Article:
Professor Garret FitzGerald FRS
Garret FitzGerald’s research in cardiovascular medicine has transformed the use of a common class of painkiller for patients at risk of heart disease. He established that low doses of aspirin could prevent heart attacks and stroke, whilst other non-steroidal anti-inflammatory drugs (NSAIDs) have been withdrawn after he warned that they could increase the risk in some patients.
Garret aims to predict the benefits and risks of these painkillers for patients with different clinical profiles by understanding the mechanism of their action. NSAIDs down-regulate the production of signalling molecules derived from fatty acids, and he is exploring the role of these molecules in inflammatory and other pathways.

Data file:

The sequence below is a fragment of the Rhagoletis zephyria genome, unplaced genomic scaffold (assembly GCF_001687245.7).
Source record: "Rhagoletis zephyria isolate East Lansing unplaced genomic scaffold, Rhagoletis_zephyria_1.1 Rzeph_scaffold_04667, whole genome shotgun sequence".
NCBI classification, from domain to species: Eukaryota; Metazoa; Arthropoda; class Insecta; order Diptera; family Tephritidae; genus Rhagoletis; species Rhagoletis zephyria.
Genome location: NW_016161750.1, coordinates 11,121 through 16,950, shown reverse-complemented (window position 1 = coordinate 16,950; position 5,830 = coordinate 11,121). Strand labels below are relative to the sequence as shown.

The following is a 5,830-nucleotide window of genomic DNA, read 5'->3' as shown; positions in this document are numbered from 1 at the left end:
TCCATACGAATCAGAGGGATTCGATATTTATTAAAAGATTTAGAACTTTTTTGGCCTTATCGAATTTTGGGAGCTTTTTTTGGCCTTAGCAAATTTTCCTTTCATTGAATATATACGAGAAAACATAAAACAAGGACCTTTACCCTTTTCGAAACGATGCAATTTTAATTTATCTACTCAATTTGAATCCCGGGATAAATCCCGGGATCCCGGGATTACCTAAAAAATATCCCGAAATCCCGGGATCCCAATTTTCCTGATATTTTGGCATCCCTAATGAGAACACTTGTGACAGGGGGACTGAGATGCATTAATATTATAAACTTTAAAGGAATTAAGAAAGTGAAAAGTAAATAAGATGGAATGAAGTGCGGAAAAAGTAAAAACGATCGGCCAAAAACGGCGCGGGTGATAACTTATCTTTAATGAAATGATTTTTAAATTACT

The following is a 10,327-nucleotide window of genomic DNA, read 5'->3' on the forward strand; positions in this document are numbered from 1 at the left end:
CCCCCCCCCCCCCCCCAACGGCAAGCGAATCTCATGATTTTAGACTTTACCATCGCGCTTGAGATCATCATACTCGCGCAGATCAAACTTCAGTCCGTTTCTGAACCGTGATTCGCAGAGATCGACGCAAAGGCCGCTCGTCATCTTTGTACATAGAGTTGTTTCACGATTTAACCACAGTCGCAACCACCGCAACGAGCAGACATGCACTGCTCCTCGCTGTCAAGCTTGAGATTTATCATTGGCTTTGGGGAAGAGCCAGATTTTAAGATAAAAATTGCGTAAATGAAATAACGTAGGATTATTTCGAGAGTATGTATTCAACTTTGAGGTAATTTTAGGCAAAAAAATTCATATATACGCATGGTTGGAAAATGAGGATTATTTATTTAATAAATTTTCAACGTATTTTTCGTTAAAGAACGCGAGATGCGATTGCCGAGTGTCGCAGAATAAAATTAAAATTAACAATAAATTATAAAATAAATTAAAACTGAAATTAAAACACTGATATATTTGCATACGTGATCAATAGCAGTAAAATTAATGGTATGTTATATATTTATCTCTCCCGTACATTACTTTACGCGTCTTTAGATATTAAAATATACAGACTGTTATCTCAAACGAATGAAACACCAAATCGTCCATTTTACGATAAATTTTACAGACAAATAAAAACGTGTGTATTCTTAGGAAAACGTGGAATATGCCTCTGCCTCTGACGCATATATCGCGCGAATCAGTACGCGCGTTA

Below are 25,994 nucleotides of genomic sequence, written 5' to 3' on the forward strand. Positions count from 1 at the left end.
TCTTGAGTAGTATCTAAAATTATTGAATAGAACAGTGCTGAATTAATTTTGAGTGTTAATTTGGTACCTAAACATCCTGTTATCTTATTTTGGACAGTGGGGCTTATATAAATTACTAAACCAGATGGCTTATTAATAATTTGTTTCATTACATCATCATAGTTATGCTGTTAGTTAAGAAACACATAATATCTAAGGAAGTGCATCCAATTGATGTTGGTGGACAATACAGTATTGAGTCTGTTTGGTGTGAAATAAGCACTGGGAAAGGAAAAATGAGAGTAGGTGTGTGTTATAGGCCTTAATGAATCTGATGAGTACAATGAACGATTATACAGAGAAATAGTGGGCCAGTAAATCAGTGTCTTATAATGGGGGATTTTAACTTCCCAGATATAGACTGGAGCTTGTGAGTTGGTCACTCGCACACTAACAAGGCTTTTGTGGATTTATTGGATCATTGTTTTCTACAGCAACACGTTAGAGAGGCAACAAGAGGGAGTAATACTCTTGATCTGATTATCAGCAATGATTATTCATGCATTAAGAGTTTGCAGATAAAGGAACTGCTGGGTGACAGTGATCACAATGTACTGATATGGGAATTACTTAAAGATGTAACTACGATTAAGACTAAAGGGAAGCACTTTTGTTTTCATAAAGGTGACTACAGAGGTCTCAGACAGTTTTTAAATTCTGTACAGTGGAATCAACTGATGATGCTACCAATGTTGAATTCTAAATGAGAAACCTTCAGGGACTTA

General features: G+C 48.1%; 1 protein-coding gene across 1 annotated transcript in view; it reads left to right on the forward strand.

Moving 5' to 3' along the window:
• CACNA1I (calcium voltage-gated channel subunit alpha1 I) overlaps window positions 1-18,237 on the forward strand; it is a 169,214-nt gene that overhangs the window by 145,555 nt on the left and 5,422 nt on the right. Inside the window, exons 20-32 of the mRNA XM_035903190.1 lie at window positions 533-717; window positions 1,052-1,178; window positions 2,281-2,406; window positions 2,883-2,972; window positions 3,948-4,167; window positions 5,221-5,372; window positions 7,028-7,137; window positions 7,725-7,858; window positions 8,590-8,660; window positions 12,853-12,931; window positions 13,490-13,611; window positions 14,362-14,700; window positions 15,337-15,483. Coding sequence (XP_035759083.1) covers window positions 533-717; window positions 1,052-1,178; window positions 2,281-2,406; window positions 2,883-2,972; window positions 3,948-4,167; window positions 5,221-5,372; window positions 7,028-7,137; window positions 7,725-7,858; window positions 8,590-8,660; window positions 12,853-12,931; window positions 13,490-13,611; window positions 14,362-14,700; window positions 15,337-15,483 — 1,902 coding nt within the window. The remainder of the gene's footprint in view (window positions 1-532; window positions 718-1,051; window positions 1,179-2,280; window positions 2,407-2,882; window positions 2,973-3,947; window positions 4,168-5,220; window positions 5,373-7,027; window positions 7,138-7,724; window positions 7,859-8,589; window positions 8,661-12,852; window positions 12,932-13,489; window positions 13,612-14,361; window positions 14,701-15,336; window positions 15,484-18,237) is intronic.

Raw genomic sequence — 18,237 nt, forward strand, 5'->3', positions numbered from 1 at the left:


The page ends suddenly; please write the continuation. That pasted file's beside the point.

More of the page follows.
He also investigates the influence of molecular ‘clocks’, which he was the first to discover in the cardiovascular system, on metabolism and ageing. Garret was awarded the 2013 Grand Prix Scientifique of the Lefoulon-Delalande Foundation, considered to be the highest honour in his field.
Interest and expertise
- Anatomy, physiology and neurosciences
- Pharmacology (non-clinical)
- Health and human sciences
- Molecular medicine, Clinical pharmacology
Prostaglandins, molecular clocks, aspirin, translation